Enfilade

Exhibition | Miss Clara and the Celebrity Beast in Art

Posted in books, catalogues, exhibitions by Editor on September 22, 2021

Rhinoceros, called Miss Clara, bronze, ca. 1750s, 25 × 47 × 15 cm
(Birmingham: Barber Institute of Fine Arts, Purchased 1942, No.42.9)

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Today (22 September) is World Rhino Day. The catalogue for the upcoming exhibition is available from Paul Holberton and (in North America) from The University of Chicago Press:

Miss Clara and the Celebrity Beast in Art, 1500–1860
The Barber Institute of Fine Arts, Birmingham, 12 November 2021 – 27 February 2022

Curated by Robert Wenley

This exhibition tells the fascinating story of the rhinoceros Miss Clara, the most famous animal of the eighteenth century. It is the first ever major loan exhibition devoted to Clara and celebrity pachyderms in the UK. The latest in the Barber’s acclaimed object-in-focus series, Miss Clara focuses on a small bronze sculpture of a rhinoceros, and also considers other celebrity beasts, the emergence of menageries and zoos, and the significance of the capture and captivity of these big beasts within wider academic discussions of colonialism and empire.

‘Miss Clara’ arrived in Europe from the Dutch East Indies in 1741, brought by a retired Dutch East India Company captain, Douwe Mout van der Meer, who then toured her round Europe (including England) to huge acclaim and excitement. Jungfer Clara (so christened while visiting Würzburg in 1748) was the first rhino to be seen on mainland Europe since 1579 and the object of great wonder and affection. Her fame generated a massive industry in souvenirs and imagery from life-scale paintings by major masters to cheap popular prints; there were even Clara-inspired clocks and hairstyles.

Miss Clara is one of the most remarkable and best-loved sculptures in the Barber and was praised by the great German art historian and museum director Wilhelm von Bode as “the finest animal bronze of Renaissance”—a telling tribute to its quality, even if he misunderstood its date. The Barber’s cast is one of only two known, the other being at the V&A. There are also closely related marble versions. Other celebrity beasts featured will include the elephants Hansken, Chunee, and Jumbo; Dürer’s and various London rhinos; and the hippo Obaysch, star of London Zoo in the 1850s, and the first to be seen in Europe since the fall of the Roman Empire.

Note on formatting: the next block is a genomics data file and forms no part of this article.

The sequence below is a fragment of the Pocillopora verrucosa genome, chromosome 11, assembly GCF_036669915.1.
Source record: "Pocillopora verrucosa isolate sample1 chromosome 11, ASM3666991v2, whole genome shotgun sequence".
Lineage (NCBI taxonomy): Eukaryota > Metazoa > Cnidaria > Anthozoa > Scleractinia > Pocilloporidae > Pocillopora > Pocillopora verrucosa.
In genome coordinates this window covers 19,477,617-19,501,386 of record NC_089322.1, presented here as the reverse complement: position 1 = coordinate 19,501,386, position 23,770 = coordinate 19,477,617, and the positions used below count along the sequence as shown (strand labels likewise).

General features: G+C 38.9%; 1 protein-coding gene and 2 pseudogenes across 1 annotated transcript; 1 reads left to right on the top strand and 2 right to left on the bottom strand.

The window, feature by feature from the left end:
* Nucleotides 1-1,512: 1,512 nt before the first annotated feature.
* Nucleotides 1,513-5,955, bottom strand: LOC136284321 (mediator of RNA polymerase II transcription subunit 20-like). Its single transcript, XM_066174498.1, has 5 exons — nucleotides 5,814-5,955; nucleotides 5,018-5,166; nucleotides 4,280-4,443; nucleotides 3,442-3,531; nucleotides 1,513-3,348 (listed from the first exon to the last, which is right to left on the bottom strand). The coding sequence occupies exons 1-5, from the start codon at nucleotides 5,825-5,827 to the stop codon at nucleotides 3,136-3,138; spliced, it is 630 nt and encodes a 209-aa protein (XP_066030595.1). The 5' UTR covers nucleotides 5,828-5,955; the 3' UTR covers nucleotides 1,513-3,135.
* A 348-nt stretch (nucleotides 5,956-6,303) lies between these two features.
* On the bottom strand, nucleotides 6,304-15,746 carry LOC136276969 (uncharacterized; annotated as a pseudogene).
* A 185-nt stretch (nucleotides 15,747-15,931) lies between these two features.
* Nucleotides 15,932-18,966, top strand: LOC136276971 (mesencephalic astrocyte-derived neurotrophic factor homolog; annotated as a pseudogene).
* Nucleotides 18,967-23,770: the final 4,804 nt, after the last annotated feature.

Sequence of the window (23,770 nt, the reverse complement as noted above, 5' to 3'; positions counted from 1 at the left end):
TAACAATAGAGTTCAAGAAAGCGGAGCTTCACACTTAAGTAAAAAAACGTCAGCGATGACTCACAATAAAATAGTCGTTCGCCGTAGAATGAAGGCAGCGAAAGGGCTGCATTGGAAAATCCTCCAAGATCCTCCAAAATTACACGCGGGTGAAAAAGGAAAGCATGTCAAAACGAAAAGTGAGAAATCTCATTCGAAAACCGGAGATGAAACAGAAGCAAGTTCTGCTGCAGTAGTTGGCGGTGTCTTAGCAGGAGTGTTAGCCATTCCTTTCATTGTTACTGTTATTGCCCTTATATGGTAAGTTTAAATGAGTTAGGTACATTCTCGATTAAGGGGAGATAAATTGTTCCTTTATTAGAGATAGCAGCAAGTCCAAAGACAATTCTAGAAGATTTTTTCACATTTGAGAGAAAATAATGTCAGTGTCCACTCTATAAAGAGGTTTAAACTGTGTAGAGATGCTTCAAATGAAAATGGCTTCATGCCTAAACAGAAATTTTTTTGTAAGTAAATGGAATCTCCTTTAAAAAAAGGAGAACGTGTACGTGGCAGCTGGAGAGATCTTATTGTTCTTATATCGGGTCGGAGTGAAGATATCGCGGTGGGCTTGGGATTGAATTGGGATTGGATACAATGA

Robert Wenley, ed., with Charles Avery, Samuel Shaw, and Helen Cowie, Miss Clara and the Celebrity Beast in Art, 1500–1860 (London: Paul Holberton Publishing, 2021), 96 pages, ISBN: 978-1913645021, £17 / $25.

The catalogue looks at the phenomenon of Clara but, unlike previous studies of the subject, focuses primarily on sculptural/3D representations of her, within the context of other celebrity pachyderms represented by artists between the 16th and 19th centuries. It is comprised of entries for the thirty exhibits—included extended texts by Dr Helen Cowie (York University) on images of Chunee and Obaysch—preceded by three essays. Robert Wenley, Deputy Director of the Barber Institute, and the curator of the exhibition, relates the story of Miss Clara (and of other celebrity rhinos) and explores the sculptural representations of her, presenting new research into their attribution and dating. The eminent sculptural historian, Dr Charles Avery, formerly of the V&A Museum and Christie’s, provides a complementary essay about celebrity elephants in Europe between 1500 and 1700. Dr Sam Shaw of the Open University, discusses private menageries and public zoos in the UK between about 1760 and 1860 and considers celebrity pachyderms as emblems of empire and colonialism.

New Book | Thomas Jefferson at Monticello

Posted in books by Editor on September 21, 2021

From Rizzoli:

Leslie Greene Bowman and Charlotte Moss, eds., with photographs by Miguel Flores-Vianna, and contributions by Annette Gordon-Reed, Carla Hayden, Jay McInerney, Jon Meacham, Xavier Salomon, Gil Schafer, Alice Waters, and Thomas Woltz, Thomas Jefferson at Monticello: Architecture, Landscape, Collections, Books, Food, Wine (New York: Rizzoli Electa, 2021), 208 pages, ISBN: 978-0847865222, $45.

This visually stunning volume explores Monticello, both house and plantation, with texts that present a current assessment of Jefferson’s cultural contributions to his noteworthy home and the fledgling country.

Thomas Jefferson (1743–1826), third president of the United States, designed his Virginia residence with innovations that were progressive, even unprecedented, in the new world. Six acclaimed arts and cultural luminaries pay homage to Jefferson, citing his work at Monticello as testament to his genius in art, culture, and science, from his adaptation of Palladian architecture, his sweeping vision for landscape design, his experimental gardens, and his passion for French wine and cuisine to his eclectic mix of European and American art and artifacts and the creation of the country’s seminal library. Each writer considers the important role, and the painful reality, of Jefferson’s enslaved workforce, which made his lifestyle and plantation possible. This book, illustrated with superb photography by Miguel Flores-Vianna, is a necessary addition to the libraries of those who love historical architecture and landscape design, art and cultural history, and the lives of prominent Americans.

Leslie Greene Bowman is president of Monticello and the Thomas Jefferson Foundation. Charlotte Moss is a designer and author. Miguel Flores-Vianna is an interiors photographer. Annette Gordon-Reed is a Pulitzer Prize–winning author and historian. Carla Hayden is the 14th Librarian of Congress. Jay McInerney is a novelist and wine columnist. Jon Meacham is a Pulitzer Prize–winning presidential historian. Xavier Salomon is the deputy director/chief curator at The Frick Collection (NYC). Gil Schafer is an award-winning architect. Alice Waters is a chef, activist, and author. Thomas Woltz is an award-winning landscape architect.